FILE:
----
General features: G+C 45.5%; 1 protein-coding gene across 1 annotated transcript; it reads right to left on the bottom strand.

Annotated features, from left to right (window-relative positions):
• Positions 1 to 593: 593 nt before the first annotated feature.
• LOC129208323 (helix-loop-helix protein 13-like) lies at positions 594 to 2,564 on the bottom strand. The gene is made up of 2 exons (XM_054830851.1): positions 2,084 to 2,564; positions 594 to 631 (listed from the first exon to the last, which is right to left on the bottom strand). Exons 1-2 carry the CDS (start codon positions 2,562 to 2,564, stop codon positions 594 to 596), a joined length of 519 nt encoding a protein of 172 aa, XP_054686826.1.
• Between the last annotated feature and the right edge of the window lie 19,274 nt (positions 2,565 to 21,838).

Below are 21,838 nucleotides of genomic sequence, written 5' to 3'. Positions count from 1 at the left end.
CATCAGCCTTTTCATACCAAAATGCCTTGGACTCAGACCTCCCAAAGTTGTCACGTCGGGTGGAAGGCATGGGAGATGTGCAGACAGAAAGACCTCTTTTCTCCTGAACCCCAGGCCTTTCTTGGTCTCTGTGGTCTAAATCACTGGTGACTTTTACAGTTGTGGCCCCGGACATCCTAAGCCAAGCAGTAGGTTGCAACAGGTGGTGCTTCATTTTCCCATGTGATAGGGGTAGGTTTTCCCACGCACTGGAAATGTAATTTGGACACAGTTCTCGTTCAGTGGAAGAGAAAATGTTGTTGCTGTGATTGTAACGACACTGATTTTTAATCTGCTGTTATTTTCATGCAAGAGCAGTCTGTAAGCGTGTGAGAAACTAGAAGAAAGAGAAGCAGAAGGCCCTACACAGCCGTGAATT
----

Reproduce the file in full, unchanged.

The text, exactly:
General features: G+C 45.5%; 1 protein-coding gene across 1 annotated transcript; it reads right to left on the bottom strand.

Annotated features, from left to right (window-relative positions):
• Positions 1 to 593: 593 nt before the first annotated feature.
• LOC129208323 (helix-loop-helix protein 13-like) lies at positions 594 to 2,564 on the bottom strand. The gene is made up of 2 exons (XM_054830851.1): positions 2,084 to 2,564; positions 594 to 631 (listed from the first exon to the last, which is right to left on the bottom strand). Exons 1-2 carry the CDS (start codon positions 2,562 to 2,564, stop codon positions 594 to 596), a joined length of 519 nt encoding a protein of 172 aa, XP_054686826.1.
• Between the last annotated feature and the right edge of the window lie 19,274 nt (positions 2,565 to 21,838).

Below are 21,838 nucleotides of genomic sequence, written 5' to 3'. Positions count from 1 at the left end.
CATCAGCCTTTTCATACCAAAATGCCTTGGACTCAGACCTCCCAAAGTTGTCACGTCGGGTGGAAGGCATGGGAGATGTGCAGACAGAAAGACCTCTTTTCTCCTGAACCCCAGGCCTTTCTTGGTCTCTGTGGTCTAAATCACTGGTGACTTTTACAGTTGTGGCCCCGGACATCCTAAGCCAAGCAGTAGGTTGCAACAGGTGGTGCTTCATTTTCCCATGTGATAGGGGTAGGTTTTCCCACGCACTGGAAATGTAATTTGGACACAGTTCTCGTTCAGTGGAAGAGAAAATGTTGTTGCTGTGATTGTAACGACACTGATTTTTAATCTGCTGTTATTTTCATGCAAGAGCAGTCTGTAAGCGTGTGAGAAACTAGAAGAAAGAGAAGCAGAAGGCCCTACACAGCCGTGAATT